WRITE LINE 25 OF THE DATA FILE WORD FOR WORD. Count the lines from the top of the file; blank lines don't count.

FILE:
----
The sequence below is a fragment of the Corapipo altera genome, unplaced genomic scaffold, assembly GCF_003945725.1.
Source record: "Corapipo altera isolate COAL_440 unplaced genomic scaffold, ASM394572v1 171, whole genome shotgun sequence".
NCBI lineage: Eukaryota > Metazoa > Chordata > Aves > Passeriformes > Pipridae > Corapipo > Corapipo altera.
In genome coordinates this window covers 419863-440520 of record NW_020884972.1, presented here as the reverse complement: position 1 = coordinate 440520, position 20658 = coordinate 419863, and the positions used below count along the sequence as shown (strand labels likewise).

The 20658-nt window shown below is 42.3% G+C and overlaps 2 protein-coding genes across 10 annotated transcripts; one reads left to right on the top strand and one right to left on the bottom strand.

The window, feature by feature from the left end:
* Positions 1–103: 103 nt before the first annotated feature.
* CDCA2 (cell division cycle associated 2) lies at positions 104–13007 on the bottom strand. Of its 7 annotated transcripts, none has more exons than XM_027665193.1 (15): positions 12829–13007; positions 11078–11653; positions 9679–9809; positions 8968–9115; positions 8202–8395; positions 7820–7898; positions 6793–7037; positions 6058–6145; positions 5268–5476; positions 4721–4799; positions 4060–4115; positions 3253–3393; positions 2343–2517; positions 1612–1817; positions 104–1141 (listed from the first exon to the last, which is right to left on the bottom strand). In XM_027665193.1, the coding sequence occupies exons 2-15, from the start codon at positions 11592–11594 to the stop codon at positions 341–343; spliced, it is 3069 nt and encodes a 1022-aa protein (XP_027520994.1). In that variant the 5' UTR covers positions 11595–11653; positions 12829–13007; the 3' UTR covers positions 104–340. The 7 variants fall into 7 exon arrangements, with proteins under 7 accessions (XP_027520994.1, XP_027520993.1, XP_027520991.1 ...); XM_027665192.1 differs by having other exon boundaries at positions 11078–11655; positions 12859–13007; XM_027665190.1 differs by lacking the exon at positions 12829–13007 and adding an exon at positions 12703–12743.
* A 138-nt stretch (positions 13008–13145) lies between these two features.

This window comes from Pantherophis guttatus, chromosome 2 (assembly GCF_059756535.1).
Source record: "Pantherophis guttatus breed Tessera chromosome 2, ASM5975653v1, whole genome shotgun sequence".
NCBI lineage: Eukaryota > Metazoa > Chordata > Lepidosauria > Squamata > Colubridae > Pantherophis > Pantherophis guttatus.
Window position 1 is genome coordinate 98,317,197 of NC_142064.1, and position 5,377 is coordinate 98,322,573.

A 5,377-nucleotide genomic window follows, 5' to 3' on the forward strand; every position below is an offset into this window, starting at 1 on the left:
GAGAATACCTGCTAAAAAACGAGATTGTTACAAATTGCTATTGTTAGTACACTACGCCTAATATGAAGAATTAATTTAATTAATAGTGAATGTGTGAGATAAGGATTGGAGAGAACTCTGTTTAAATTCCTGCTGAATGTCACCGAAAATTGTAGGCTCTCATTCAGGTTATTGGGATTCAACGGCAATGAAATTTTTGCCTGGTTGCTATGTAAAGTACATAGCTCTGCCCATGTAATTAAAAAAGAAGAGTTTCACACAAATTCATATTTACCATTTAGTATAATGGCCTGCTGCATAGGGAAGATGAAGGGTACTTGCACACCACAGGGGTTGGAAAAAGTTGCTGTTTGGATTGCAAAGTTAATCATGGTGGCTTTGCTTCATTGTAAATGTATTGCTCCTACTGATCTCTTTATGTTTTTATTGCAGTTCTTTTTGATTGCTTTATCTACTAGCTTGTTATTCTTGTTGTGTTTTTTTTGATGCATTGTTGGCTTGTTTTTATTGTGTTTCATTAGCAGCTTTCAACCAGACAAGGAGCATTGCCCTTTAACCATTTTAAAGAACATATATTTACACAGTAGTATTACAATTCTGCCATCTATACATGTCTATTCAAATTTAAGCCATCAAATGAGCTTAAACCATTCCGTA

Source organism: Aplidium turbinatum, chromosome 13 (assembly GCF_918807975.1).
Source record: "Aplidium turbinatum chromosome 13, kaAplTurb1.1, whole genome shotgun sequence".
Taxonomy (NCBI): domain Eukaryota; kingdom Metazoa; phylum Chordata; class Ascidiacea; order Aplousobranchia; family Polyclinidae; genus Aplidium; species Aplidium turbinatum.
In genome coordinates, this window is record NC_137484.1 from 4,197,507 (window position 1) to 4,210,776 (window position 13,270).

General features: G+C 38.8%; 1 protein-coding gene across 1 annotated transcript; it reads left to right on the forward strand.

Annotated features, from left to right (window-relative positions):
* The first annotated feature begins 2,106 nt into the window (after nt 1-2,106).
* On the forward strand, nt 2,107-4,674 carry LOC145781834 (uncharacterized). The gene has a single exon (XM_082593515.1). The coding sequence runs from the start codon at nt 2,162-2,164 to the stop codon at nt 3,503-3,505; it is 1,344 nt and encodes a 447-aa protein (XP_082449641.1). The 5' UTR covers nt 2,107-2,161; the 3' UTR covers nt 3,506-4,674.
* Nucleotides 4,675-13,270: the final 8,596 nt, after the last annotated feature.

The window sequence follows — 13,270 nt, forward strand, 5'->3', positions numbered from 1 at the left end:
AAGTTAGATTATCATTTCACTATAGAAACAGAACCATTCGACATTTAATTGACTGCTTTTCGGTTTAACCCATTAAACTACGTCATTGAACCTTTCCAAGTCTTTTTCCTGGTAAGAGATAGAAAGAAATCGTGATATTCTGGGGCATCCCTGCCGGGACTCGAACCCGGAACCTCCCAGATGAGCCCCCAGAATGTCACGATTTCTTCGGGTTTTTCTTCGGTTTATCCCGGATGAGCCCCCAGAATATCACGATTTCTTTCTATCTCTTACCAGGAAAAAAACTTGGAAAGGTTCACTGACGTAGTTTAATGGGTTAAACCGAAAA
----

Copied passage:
The window sequence follows — 13,270 nt, forward strand, 5'->3', positions numbered from 1 at the left end: